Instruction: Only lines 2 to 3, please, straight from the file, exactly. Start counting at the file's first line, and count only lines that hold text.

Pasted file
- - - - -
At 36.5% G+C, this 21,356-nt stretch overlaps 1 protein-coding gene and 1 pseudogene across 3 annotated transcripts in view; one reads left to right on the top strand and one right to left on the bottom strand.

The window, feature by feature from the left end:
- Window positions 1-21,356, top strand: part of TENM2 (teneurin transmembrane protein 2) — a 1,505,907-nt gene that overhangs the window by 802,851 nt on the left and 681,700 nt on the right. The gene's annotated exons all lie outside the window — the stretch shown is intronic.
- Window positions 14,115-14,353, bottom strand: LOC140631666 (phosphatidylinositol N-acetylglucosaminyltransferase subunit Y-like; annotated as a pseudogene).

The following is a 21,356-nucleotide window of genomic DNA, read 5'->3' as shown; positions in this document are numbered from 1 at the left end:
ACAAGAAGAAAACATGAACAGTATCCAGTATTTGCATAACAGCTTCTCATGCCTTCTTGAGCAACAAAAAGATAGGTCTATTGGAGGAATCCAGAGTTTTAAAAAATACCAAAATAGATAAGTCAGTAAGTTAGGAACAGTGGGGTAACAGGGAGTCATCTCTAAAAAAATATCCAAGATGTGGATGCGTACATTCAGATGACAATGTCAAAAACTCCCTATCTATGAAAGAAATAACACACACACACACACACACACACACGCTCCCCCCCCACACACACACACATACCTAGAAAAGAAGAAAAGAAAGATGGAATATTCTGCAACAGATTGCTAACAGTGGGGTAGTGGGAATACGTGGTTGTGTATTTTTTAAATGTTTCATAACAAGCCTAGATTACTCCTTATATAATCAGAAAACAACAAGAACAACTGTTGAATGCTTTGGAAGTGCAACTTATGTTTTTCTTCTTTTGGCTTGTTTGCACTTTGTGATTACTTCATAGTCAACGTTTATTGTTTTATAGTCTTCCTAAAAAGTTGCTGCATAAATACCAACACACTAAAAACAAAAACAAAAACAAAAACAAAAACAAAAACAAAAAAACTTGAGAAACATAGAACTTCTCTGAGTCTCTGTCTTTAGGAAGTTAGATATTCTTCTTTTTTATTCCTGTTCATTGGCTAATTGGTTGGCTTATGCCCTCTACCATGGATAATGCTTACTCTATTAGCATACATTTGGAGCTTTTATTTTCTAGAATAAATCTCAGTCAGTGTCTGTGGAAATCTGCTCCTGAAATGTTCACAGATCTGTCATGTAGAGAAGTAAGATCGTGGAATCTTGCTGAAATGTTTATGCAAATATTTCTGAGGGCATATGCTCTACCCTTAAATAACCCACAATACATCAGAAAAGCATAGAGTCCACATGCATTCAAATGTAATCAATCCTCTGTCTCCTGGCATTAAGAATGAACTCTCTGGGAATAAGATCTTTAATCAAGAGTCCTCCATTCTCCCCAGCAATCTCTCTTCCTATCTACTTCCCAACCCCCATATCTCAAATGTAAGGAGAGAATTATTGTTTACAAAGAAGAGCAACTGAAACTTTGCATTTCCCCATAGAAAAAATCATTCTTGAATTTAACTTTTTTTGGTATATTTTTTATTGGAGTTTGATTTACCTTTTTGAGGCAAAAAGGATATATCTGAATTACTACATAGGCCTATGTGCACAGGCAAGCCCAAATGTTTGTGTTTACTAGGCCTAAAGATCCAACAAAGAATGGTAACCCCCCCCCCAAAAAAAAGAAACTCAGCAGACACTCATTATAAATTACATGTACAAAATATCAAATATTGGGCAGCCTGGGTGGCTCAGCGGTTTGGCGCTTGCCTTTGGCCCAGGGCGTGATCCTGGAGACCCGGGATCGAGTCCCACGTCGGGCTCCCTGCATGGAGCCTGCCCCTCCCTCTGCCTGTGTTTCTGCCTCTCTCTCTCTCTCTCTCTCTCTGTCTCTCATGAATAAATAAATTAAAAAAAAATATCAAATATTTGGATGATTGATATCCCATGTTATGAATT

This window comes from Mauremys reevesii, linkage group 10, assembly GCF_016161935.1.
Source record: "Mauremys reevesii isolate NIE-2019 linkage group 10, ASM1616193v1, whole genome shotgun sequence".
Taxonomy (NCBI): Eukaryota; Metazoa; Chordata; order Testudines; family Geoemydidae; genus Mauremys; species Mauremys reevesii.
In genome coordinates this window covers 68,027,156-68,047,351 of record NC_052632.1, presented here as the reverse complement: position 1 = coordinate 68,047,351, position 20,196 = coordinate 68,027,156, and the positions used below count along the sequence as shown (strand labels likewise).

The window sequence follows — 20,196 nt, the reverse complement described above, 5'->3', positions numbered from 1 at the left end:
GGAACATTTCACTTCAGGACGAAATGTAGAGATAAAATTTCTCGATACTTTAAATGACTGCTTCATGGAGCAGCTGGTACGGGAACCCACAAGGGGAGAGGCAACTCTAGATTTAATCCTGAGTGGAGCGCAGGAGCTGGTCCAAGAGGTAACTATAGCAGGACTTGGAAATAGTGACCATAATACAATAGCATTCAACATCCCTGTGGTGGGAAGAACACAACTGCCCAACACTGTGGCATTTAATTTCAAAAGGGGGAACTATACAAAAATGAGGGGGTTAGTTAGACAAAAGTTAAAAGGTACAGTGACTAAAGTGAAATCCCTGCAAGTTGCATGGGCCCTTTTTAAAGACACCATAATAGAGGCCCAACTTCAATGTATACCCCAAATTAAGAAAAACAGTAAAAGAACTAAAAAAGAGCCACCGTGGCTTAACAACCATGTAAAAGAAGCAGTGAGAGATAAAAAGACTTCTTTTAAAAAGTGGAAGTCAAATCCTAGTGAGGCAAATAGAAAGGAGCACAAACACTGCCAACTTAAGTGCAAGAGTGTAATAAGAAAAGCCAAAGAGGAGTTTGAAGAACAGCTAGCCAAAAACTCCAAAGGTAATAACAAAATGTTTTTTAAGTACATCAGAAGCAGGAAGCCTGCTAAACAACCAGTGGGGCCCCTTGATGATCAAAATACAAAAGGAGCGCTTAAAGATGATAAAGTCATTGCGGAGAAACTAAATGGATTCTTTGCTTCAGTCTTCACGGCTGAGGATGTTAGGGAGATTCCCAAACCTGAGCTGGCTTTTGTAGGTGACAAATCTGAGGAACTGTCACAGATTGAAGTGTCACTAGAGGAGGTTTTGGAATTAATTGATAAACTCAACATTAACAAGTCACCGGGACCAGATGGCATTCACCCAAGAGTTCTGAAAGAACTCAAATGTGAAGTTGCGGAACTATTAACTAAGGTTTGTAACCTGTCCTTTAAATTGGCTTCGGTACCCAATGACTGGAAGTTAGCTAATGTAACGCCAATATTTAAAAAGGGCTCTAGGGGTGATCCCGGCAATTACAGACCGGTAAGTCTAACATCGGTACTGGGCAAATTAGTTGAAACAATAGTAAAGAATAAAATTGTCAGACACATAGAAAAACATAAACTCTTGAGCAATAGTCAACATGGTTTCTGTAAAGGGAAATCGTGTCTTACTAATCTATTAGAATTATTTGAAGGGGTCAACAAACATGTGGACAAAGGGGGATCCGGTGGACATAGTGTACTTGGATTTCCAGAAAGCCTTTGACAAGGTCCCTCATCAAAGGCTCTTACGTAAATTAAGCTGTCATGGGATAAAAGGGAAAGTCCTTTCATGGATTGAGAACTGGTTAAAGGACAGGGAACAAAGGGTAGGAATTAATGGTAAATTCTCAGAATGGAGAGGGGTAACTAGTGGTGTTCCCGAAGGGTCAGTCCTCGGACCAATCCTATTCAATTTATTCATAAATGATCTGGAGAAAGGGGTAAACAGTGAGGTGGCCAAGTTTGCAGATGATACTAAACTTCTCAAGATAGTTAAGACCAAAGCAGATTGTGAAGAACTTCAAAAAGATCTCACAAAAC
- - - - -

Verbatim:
The window, feature by feature from the left end:
- Window positions 1-21,356, top strand: part of TENM2 (teneurin transmembrane protein 2) — a 1,505,907-nt gene that overhangs the window by 802,851 nt on the left and 681,700 nt on the right. The gene's annotated exons all lie outside the window — the stretch shown is intronic.